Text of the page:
A nuanced look at Tibet through a landmark exhibition of newly commissioned work by 30 artists.
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It can be a challenge to wrap your head around the changes the world has seen over the last two decades: the heady economic highs of the nineties, the global financial crisis and the ripples it continues to send out, the astonishing strides made in technology, communication, and medical research. The news is dominated by the tragedies of war and terrorism, and political changes abound.
More than many of the years that came before, 2011 and 2012 were characterized by soul-searching. Like so many people and organizations riding this wave of history, we continued to feel the ripples of the economic crisis. This forced us to wrestle with what our priorities were, where our resources could go the furthest and make the biggest impact.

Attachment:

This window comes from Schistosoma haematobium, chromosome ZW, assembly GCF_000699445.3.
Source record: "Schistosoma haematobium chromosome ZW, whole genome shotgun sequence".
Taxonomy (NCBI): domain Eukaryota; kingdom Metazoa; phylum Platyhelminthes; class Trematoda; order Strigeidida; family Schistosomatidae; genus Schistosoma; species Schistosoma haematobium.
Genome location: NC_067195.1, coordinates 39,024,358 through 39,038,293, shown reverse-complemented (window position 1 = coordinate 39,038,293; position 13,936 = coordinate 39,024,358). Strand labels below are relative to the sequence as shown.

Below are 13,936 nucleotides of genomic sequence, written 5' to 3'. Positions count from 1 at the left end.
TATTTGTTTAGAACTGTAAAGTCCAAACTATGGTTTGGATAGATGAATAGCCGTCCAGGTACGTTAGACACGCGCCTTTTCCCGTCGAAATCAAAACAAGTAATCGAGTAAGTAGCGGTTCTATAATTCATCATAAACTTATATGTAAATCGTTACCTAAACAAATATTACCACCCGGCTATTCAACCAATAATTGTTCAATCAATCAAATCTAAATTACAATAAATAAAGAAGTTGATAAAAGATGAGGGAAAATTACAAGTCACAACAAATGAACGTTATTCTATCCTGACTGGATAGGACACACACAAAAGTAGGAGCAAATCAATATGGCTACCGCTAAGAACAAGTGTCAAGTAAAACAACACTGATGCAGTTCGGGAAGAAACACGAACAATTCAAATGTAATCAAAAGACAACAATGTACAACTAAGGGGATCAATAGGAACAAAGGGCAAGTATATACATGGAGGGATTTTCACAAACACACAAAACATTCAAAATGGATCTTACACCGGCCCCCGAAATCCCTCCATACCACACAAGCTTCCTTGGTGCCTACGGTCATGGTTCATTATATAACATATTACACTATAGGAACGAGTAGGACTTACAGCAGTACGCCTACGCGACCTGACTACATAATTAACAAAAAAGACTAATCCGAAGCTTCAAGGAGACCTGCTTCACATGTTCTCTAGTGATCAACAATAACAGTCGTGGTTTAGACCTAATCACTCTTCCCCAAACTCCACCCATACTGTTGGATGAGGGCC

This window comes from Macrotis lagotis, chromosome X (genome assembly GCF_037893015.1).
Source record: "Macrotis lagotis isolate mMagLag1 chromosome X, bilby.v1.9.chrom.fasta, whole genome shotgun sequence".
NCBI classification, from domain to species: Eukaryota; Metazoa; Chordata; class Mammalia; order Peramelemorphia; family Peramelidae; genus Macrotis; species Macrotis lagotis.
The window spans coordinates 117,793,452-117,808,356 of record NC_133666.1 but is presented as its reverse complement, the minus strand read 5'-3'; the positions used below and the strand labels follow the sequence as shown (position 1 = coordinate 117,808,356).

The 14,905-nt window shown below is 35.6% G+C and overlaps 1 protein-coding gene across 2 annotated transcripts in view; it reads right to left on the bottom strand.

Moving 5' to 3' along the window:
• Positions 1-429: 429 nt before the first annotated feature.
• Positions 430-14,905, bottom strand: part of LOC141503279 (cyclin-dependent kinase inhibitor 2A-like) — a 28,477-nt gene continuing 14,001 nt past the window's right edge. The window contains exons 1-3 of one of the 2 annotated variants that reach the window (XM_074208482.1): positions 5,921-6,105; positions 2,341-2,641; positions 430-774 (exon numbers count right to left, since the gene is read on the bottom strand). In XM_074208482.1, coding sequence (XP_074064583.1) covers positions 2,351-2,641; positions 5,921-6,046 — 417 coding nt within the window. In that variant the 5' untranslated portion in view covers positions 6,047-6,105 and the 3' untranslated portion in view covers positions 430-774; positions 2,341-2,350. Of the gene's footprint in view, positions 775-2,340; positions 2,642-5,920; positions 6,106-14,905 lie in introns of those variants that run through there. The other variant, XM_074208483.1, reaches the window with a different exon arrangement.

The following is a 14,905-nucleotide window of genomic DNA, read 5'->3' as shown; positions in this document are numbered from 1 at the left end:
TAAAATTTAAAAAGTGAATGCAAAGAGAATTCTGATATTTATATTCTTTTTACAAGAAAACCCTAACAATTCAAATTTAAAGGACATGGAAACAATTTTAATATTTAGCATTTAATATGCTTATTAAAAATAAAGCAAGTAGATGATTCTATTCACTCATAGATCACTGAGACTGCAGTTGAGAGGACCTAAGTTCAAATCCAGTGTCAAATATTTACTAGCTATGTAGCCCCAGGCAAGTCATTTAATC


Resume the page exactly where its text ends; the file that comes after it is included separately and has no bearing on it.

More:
As Trace Foundation nears its nineteenth year, the few core ideas on which the organization was founded are stronger than ever. First is the appreciation and celebration of Tibetan culture.
The sixth issue of Trace Foundation's Latse Library's Newsletter, covering 2009–2010. This issue includes a special feature on the life of Alak Tseten Zhabdrung by Nicole Willock, as well as articles by Françoise Robin and an excerpt from Tsering Döndrup's new novel The Red Wind Scream.